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Holograms offer sci-fi glimpse of AEC future

Holograms offer sci-fi glimpse of AEC future

by ANGIE MANSFIELD, FieldLens | May 25, 2015

Imagine the benefits of being able to clearly visualize building plans as a 3D hologram. Some future-thinking companies are taking advantage of the current capabilities of hologram technology to help make this idea a (virtual) reality.

Before we continue, we should clear up the confusing use of the word “hologram.” The dictionary definition is a 3D image formed by the interference of light beams from a laser, or a photograph of a light field that produces such an image—like the security sticker on the back of your Visa card. Wikipedia sticks to the strict definition, and also offers a list of Things often confused with holograms. But these days, companies are applying the word “hologram” to all sorts of screen technologies, from 3D virtual-reality software to life-size projections of dead entertainers. You can expect people to call anything a “hologram” if it tricks your eye into seeing a 3D object that’s not really there.

First impression: For many, the image of a hologram dates back to the 1977 sci-fi film Star Wars, aka "Episode IV".

First impression: For many, the image of a hologram dates back to the 1977 sci-fi film Star Wars, aka "Episode IV".

Here are two ways hologram technology is being used to help visualize the built environment:

3D Holographic Renderings of BIM Plans

This technology isn’t exactly new to construction. One of the leaders in this field is Texas-based Zebra Imaging. Originally developed for military applications, their holographic images shifted to the construction world back in 2009. The company uses thin photographic film that’s flexible enough to roll up. When 3D plans are printed on it, they reflect light in a way that makes the images seem to jump off the page.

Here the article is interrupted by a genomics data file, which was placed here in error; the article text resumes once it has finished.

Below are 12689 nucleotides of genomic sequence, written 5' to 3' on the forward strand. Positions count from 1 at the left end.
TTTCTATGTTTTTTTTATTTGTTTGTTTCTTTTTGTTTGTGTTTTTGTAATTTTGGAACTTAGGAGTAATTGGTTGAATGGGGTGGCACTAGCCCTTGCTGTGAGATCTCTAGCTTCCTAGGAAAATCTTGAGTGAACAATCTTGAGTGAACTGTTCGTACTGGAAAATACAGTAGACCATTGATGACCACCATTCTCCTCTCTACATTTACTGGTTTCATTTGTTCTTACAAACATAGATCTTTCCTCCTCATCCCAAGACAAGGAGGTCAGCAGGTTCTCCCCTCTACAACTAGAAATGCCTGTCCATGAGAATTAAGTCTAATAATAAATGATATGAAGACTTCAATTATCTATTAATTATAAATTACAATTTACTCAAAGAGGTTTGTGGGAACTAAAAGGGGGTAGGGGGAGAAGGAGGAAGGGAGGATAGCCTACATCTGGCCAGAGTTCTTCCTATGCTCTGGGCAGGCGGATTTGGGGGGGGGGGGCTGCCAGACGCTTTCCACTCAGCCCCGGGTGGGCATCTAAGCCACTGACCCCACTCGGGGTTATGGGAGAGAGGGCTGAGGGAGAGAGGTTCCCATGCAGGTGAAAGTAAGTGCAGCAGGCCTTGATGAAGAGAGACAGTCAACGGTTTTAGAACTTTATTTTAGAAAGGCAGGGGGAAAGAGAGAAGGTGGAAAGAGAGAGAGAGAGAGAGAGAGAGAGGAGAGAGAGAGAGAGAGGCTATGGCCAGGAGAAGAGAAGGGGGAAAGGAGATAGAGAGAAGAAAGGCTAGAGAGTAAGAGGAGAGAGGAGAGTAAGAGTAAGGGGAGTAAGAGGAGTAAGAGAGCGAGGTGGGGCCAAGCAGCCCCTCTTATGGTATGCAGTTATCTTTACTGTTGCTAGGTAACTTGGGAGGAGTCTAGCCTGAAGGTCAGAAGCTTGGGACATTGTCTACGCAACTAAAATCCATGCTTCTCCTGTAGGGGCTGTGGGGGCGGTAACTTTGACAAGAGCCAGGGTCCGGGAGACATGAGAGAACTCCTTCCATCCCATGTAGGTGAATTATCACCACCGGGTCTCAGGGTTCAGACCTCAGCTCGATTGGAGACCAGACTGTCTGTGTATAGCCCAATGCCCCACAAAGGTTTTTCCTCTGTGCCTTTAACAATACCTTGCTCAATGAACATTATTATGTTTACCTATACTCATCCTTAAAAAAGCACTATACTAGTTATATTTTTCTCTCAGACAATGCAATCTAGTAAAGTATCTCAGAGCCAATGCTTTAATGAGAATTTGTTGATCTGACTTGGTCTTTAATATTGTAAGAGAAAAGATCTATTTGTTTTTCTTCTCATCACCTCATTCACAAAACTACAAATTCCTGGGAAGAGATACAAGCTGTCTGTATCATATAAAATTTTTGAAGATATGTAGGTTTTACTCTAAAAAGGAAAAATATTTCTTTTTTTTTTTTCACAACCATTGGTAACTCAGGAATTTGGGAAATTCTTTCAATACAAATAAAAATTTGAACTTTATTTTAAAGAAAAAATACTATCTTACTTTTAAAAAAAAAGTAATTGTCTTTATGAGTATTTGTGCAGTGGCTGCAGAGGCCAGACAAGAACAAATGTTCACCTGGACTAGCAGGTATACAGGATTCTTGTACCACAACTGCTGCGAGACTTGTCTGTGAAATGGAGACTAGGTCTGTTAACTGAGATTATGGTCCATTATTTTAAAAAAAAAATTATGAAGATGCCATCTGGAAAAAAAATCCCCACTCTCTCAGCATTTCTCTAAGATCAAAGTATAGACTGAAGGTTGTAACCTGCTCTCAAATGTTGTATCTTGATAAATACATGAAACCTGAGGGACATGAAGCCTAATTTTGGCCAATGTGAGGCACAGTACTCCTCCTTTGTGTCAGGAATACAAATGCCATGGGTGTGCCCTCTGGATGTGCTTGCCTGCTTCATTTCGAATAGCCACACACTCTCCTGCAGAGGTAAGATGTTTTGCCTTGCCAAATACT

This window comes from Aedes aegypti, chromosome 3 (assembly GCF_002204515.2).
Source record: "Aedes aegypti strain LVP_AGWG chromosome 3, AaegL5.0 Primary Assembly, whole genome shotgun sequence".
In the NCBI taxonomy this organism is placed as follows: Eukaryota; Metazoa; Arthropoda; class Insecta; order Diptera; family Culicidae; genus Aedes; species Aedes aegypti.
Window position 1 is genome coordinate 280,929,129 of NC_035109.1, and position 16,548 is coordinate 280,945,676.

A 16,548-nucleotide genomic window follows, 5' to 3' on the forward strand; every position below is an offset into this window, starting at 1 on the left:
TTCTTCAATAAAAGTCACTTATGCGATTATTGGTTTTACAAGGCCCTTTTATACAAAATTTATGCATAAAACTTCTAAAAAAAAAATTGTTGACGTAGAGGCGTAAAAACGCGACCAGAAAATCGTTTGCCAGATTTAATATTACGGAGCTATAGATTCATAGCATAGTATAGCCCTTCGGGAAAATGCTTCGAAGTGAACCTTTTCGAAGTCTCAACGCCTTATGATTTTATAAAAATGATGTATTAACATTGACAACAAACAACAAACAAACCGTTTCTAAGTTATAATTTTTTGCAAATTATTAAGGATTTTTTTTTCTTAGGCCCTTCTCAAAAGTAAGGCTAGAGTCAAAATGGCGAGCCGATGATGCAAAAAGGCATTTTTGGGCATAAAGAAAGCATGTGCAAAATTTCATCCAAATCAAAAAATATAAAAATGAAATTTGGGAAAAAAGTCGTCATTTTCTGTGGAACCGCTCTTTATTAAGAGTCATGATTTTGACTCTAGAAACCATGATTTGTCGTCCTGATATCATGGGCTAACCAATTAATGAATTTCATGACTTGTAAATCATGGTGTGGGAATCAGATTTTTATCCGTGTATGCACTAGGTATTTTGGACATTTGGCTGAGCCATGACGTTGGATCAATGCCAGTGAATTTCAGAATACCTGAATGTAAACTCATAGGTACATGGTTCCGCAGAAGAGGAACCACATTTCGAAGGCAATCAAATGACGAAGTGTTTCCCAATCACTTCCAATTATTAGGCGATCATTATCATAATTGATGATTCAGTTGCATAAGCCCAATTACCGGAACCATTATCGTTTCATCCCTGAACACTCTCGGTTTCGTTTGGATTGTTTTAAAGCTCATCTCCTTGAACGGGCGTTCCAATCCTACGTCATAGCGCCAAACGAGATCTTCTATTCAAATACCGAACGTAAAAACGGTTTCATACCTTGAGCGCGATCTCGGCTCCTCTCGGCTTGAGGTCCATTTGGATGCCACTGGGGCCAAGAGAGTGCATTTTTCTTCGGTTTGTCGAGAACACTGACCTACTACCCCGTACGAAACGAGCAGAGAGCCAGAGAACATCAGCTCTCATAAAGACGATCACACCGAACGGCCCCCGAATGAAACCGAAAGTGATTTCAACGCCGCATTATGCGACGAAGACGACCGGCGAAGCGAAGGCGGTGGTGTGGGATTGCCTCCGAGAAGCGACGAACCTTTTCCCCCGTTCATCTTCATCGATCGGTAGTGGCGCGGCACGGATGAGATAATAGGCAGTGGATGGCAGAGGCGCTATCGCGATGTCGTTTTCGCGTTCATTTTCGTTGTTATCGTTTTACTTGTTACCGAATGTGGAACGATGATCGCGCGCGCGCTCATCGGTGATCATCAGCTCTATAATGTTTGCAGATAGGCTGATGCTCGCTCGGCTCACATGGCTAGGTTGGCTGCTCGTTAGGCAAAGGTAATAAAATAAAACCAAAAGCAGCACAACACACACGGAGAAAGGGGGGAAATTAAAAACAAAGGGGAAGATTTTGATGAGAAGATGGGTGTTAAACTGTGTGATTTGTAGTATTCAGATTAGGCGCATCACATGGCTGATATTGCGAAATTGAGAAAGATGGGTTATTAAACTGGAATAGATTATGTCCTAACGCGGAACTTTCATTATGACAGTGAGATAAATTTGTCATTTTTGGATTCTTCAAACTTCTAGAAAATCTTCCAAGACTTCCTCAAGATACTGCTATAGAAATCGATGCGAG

Like other 3D printing technology, this allows designers to “drop” a proposed building into its future surroundings. Potential problems and conflicts with neighboring structures can be spotted and solved before ground is ever broken.

Now, there’s an even newer kid on the holographic technology block, and it has great potential for the construction industry.

HoloLens: Adding Holograms to the Real World

Now we’re getting full-on sci-fi! Microsoft’s new HoloLens places the 3D imaging into a combination headset and visor. This gives wearers an augmented reality view of their surroundings – which means you can walk around your jobsite wearing these glasses, and see how your building will look once it occupies the space.

That’s not its only advantage over static 3D holographic printouts. The headset can also scale objects in real time and add details to existing projects – so you can see a project grow before you’ve even started the physical building.

Even better? The devices can connect with each other, so architects can share their vision of the project with you from across the country, making collaboration a far faster and smoother process.

So, while we may not be able to build an entire fantasy world in a holographic room (hurry up, science!), the future of construction still has a sci-fi feel.

The author is a freelance writer and regular contributor to the FieldLens blog, Building Better. 

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